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Stone Axe


For death-Zep unit Josefus of Houston, Texas, the busy and drug-addled 1970—birth-year of shattering hard rock LP Dead Man and its self-titled follow-up— proved shatteringly fractious. Vocalist J. C. “Pete” Bailey, lead guitarist Dave Mitchell, bassist Ray Turner, and drummer Doug Tull would play their final live set in December. Meanwhile, Josefus’ core trio had been doling out copies of Dead Man to drummers hoping to replace Tull. They were assembling Stone Axe, a quartet whose paranoid guitar vexation was soon to dance upon the grave opened by Black Sabbath’s epochal early albums.

By ’71, Stone Axe had coalesced around Bailey and Turner, plus “Wolf” Mike Long on biting lead guitar and serious skins upgrade Jerry Ontiberoz, whose skills took “the chains off an eagle dying to fly,” as Bailey put it. Preparations for buzzing those same clubs pounded by Josefus put Bailey on a new songwriting tear. That year, the vaulting power-dread of “Slave of Fear” flew batwinged on 45 out of Rampart Street Records (actually addressed at 6105 Jessamine in Houston). “Snakebite,” a less horror-stricken if no less potent B-side, warned in galloping, distorted blues of letting the fangs of spirits or horse—perhaps both— near one’s veins. The 500-copy pressing put Stone Axe on stages, but reached nothing approaching the lusty arena-sized audience “Slave of Fear” sought to stir.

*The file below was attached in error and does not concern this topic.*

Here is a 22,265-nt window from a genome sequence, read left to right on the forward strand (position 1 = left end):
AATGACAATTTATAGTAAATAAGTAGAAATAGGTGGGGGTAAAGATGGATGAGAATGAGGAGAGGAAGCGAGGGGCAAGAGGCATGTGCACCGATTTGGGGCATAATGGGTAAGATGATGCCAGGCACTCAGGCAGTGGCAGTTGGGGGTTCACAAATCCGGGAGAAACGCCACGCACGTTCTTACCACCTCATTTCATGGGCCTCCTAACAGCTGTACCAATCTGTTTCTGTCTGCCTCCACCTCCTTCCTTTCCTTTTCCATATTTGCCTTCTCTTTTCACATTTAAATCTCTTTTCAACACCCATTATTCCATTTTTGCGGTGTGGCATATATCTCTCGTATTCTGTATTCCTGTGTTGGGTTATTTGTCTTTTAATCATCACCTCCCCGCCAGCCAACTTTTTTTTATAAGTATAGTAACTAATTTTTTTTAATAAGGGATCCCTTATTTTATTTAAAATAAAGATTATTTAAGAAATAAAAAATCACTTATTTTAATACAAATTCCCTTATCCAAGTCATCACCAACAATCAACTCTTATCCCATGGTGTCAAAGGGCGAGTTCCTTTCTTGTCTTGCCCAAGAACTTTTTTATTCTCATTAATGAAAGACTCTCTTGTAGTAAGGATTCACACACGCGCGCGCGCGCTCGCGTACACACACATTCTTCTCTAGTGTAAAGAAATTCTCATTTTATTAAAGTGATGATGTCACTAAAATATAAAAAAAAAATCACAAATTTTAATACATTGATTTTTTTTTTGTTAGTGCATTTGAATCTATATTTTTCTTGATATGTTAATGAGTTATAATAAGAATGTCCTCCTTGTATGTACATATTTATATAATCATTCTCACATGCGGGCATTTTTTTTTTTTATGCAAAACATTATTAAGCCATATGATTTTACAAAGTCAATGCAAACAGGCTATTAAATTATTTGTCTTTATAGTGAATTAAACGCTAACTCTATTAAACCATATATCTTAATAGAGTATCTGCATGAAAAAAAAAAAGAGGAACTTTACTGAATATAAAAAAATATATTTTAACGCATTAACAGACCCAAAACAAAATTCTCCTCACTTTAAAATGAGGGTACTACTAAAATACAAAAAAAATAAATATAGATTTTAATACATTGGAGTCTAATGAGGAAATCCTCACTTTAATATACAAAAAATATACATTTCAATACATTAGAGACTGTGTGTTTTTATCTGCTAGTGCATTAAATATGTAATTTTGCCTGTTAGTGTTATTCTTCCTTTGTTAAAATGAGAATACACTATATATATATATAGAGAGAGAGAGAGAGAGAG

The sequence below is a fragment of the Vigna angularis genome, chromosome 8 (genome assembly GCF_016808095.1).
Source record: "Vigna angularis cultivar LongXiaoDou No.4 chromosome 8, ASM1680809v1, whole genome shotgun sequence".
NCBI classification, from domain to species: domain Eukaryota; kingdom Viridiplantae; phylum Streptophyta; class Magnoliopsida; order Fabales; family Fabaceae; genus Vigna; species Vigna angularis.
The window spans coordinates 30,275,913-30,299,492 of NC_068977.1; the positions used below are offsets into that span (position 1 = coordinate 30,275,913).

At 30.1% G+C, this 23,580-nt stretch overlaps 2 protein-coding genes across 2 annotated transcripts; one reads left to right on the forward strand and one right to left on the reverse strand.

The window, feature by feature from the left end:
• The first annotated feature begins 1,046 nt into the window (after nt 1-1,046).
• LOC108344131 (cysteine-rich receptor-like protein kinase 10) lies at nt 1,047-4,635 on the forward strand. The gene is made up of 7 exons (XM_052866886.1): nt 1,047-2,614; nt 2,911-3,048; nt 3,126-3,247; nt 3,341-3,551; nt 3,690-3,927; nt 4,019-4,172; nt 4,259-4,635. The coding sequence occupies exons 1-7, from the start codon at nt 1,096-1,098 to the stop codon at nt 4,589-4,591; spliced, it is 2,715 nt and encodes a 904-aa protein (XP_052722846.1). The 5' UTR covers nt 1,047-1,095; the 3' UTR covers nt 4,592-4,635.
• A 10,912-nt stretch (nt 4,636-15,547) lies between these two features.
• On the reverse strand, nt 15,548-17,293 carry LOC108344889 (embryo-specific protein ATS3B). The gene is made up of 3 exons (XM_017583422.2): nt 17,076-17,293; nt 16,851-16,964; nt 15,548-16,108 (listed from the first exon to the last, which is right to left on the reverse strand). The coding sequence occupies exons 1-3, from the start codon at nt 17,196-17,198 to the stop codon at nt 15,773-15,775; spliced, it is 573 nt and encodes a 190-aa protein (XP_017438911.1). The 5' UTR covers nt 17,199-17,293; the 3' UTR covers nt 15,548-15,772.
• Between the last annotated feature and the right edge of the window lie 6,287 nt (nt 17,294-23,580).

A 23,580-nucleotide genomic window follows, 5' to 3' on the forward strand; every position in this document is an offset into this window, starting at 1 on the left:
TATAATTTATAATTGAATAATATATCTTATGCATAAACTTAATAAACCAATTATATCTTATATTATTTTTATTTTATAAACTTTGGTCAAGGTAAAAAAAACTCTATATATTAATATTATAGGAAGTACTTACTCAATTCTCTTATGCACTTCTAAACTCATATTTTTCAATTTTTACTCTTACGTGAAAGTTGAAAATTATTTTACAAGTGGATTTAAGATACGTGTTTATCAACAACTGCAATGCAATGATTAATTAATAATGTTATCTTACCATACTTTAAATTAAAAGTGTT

From there, the rough-hewn Stone Axe crumbled quickly. For one, their cheap, cavernous, AC-free Heights-area band house had never been rehearsalfriendly. Then, after a devastating theft bereaved them of gear, Stone Axe felt its own camel’s back sliced clean through. One-and-done in ’71, membership retreated into marriages and rock-life burnout. As the decade waned, Bailey, Turner, and Mitchell would reconvene Josefus—with Ontiberoz still manning Tull’s vacated drum throne—and sharpen long dormant Stone Axe material for stage and studio alike.


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